Luba can be casual about time.
“I’ll be back at seven.” She entrusts me with Sonya’s care.
It’s 7:00, 7:30, 8:00. I’m interchangeably irritated and worried, imagining any number of misfortunes that may have befallen her in this gigantic city, after dark, which, in winter, descends in the early afternoon. Luba arrives around 8:30.
“I lost track of time.” She is happy and casual as I stare, dumbfounded.
“How is that possible? You have a watch on your wrist.”
“I was just wandering around the city center. I’m sorry.”
“I was worried. I had to cancel my plans.”
We’re both rather spoiled in our early twenties. Most of our problems have been solved by our parents—and, in Luba’s case of late, by her husband.
In November, I finally procure an airplane ticket for New York. I’m set to depart on December 20th, 1990.
So, this is it, then? Am I really doing this? Do I have the guts? When I get there, will I commit to staying? Will leaving my language and my culture ever pay off?
Our free time is running out. Luba might not be able to get a US visa, a divorce, a plane ticket. We live with uncertainty, the possibility of ruined plans and hopes. No matter how much I try to arrange my life’s components, Luba is a separate person. I trust her plan to join me in the States. Optimism and improvisation become key components in our lives.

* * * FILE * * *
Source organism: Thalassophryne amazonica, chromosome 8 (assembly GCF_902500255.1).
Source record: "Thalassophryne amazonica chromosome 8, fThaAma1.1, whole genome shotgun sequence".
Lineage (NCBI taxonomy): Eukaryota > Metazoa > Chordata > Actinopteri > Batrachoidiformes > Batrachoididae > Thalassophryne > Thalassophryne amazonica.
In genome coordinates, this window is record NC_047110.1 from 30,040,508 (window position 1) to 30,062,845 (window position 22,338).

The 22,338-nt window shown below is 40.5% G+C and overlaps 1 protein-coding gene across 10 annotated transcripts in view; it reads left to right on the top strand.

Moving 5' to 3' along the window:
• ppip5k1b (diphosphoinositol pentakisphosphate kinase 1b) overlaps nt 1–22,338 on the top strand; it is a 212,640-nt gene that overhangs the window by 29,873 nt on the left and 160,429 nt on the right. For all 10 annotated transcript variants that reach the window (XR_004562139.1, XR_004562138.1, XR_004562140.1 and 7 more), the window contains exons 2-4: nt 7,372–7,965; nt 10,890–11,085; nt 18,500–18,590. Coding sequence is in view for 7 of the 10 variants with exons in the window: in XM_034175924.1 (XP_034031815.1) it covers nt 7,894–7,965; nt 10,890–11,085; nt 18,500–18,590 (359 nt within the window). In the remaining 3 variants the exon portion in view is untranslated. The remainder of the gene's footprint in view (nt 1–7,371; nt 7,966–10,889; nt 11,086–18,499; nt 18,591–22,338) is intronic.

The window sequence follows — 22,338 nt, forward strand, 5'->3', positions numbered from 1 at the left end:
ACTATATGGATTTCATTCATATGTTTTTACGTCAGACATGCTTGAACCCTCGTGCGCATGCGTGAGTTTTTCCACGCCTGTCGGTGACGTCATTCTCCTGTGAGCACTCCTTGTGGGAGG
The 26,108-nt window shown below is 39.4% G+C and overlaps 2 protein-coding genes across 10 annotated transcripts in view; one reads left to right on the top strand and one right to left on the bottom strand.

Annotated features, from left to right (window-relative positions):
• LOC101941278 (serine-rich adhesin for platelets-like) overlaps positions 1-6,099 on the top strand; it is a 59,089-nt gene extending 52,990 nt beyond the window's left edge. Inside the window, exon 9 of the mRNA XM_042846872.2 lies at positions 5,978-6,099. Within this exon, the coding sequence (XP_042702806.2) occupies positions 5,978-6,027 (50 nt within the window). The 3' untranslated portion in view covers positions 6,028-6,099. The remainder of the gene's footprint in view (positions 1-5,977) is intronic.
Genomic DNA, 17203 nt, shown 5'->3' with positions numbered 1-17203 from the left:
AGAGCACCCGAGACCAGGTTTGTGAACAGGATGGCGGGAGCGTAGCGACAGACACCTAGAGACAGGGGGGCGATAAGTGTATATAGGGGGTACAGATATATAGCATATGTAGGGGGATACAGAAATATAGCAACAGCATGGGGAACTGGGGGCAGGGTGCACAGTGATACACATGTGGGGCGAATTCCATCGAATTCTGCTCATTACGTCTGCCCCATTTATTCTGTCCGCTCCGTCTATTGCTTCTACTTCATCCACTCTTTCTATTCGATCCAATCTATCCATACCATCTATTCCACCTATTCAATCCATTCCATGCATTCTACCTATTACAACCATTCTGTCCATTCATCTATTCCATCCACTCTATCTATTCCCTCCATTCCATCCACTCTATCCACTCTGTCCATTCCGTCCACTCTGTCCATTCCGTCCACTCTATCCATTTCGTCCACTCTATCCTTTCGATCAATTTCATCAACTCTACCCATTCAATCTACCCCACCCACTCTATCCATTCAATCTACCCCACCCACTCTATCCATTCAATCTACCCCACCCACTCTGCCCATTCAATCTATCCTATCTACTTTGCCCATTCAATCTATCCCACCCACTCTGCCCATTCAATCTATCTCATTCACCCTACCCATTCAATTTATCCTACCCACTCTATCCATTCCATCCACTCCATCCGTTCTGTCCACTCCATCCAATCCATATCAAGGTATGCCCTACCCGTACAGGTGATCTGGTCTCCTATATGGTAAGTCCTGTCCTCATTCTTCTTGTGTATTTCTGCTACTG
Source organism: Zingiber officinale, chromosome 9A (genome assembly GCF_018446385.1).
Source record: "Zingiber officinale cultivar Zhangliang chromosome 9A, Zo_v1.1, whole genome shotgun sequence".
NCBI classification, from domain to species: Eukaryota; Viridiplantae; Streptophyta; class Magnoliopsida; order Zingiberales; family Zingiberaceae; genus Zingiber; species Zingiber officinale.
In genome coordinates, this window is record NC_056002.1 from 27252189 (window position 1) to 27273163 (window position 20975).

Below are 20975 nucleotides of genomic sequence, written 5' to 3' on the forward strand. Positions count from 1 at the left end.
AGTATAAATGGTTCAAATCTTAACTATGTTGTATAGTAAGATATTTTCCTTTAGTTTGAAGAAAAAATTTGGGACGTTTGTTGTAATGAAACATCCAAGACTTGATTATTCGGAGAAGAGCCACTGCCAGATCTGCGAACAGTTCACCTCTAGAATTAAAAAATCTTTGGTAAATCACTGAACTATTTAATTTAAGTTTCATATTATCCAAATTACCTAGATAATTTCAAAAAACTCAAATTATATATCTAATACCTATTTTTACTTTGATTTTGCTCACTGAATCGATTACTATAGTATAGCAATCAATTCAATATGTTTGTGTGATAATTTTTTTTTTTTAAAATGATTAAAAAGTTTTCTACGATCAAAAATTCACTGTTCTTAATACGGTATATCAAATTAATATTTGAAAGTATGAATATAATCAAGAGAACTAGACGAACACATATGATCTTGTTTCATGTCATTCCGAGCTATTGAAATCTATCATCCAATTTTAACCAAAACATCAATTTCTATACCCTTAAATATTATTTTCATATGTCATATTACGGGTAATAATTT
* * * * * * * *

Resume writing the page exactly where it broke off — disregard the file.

December 20th at the airport, Luba’s eyes are red, our last kiss desperate.
The plane takes off.
My first months in the United States are as difficult and as fun as life can be to a naïve kid who’s never been outside his own perverse country. Sergey and I have chosen Albany, New York. We have a pal here, Igor, another Russian émigré. Even if I would prefer to live in New York City, we have concluded that a relatively inexpensive smaller town would be an easier challenge for new immigrants. I’m optimistic, but I miss Luba terribly. Letters take so much longer to get here. At $2 per minute, international calls are for emergencies only.
While I run about ferretlike trying to ensure a minimal income, Luba is brilliant as ever. She obtains a US visa for herself and Sonya and finalizes her divorce. I can’t quite believe it when I learn she’s arriving on April 27th, 1991. I’m thrilled.
Igor volunteers to drive me to JFK. It’s a three-hour ride and the longest I’ve spent inside a car, in the US or back in the USSR, where cars are a rarity. If not for the adrenaline and the anticipation, I could admire the rock formations along the freeway, the happy trees perched on their crumbling faces.
Luba takes an hour to emerge from customs; all other passengers who look or speak Russian have already passed through. Sonya sleeps, bundled up in Luba’s arms. Our hug is awkward. I don’t know what to say first.
“How was your trip?”
“Terrible.” She grins—I remember this grin so well. “Can you imagine flying eighteen hours with a baby?”